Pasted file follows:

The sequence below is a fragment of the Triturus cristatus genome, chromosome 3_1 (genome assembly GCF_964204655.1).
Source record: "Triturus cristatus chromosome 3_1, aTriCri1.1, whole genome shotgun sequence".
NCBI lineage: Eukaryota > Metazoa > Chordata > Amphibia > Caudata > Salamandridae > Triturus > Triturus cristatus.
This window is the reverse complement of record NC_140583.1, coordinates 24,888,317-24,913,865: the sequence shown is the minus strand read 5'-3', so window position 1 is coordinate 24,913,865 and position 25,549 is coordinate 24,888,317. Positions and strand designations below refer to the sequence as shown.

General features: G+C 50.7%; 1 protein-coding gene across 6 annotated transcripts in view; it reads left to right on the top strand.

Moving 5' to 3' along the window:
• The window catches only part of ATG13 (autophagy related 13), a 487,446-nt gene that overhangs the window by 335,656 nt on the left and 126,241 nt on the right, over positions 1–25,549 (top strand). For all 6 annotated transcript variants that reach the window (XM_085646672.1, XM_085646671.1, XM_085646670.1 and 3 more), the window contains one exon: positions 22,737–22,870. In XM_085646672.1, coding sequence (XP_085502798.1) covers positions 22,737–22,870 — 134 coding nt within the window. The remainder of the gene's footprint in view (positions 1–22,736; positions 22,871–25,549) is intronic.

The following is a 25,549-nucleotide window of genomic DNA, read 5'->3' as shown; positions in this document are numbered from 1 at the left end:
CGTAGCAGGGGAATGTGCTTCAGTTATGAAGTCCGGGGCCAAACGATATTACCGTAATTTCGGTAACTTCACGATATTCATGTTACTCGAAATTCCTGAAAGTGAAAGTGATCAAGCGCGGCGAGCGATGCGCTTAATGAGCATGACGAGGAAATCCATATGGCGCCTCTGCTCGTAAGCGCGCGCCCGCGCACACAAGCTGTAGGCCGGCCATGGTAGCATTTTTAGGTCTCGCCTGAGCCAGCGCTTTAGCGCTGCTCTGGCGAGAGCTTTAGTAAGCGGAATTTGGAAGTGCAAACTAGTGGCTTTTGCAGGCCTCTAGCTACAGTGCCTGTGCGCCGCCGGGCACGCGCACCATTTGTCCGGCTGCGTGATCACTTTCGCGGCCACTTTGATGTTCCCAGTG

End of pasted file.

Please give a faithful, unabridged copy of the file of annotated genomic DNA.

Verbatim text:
The sequence below is a fragment of the Triturus cristatus genome, chromosome 3_1 (genome assembly GCF_964204655.1).
Source record: "Triturus cristatus chromosome 3_1, aTriCri1.1, whole genome shotgun sequence".
NCBI lineage: Eukaryota > Metazoa > Chordata > Amphibia > Caudata > Salamandridae > Triturus > Triturus cristatus.
This window is the reverse complement of record NC_140583.1, coordinates 24,888,317-24,913,865: the sequence shown is the minus strand read 5'-3', so window position 1 is coordinate 24,913,865 and position 25,549 is coordinate 24,888,317. Positions and strand designations below refer to the sequence as shown.

General features: G+C 50.7%; 1 protein-coding gene across 6 annotated transcripts in view; it reads left to right on the top strand.

Moving 5' to 3' along the window:
• The window catches only part of ATG13 (autophagy related 13), a 487,446-nt gene that overhangs the window by 335,656 nt on the left and 126,241 nt on the right, over positions 1–25,549 (top strand). For all 6 annotated transcript variants that reach the window (XM_085646672.1, XM_085646671.1, XM_085646670.1 and 3 more), the window contains one exon: positions 22,737–22,870. In XM_085646672.1, coding sequence (XP_085502798.1) covers positions 22,737–22,870 — 134 coding nt within the window. The remainder of the gene's footprint in view (positions 1–22,736; positions 22,871–25,549) is intronic.

The following is a 25,549-nucleotide window of genomic DNA, read 5'->3' as shown; positions in this document are numbered from 1 at the left end:
CGTAGCAGGGGAATGTGCTTCAGTTATGAAGTCCGGGGCCAAACGATATTACCGTAATTTCGGTAACTTCACGATATTCATGTTACTCGAAATTCCTGAAAGTGAAAGTGATCAAGCGCGGCGAGCGATGCGCTTAATGAGCATGACGAGGAAATCCATATGGCGCCTCTGCTCGTAAGCGCGCGCCCGCGCACACAAGCTGTAGGCCGGCCATGGTAGCATTTTTAGGTCTCGCCTGAGCCAGCGCTTTAGCGCTGCTCTGGCGAGAGCTTTAGTAAGCGGAATTTGGAAGTGCAAACTAGTGGCTTTTGCAGGCCTCTAGCTACAGTGCCTGTGCGCCGCCGGGCACGCGCACCATTTGTCCGGCTGCGTGATCACTTTCGCGGCCACTTTGATGTTCCCAGTG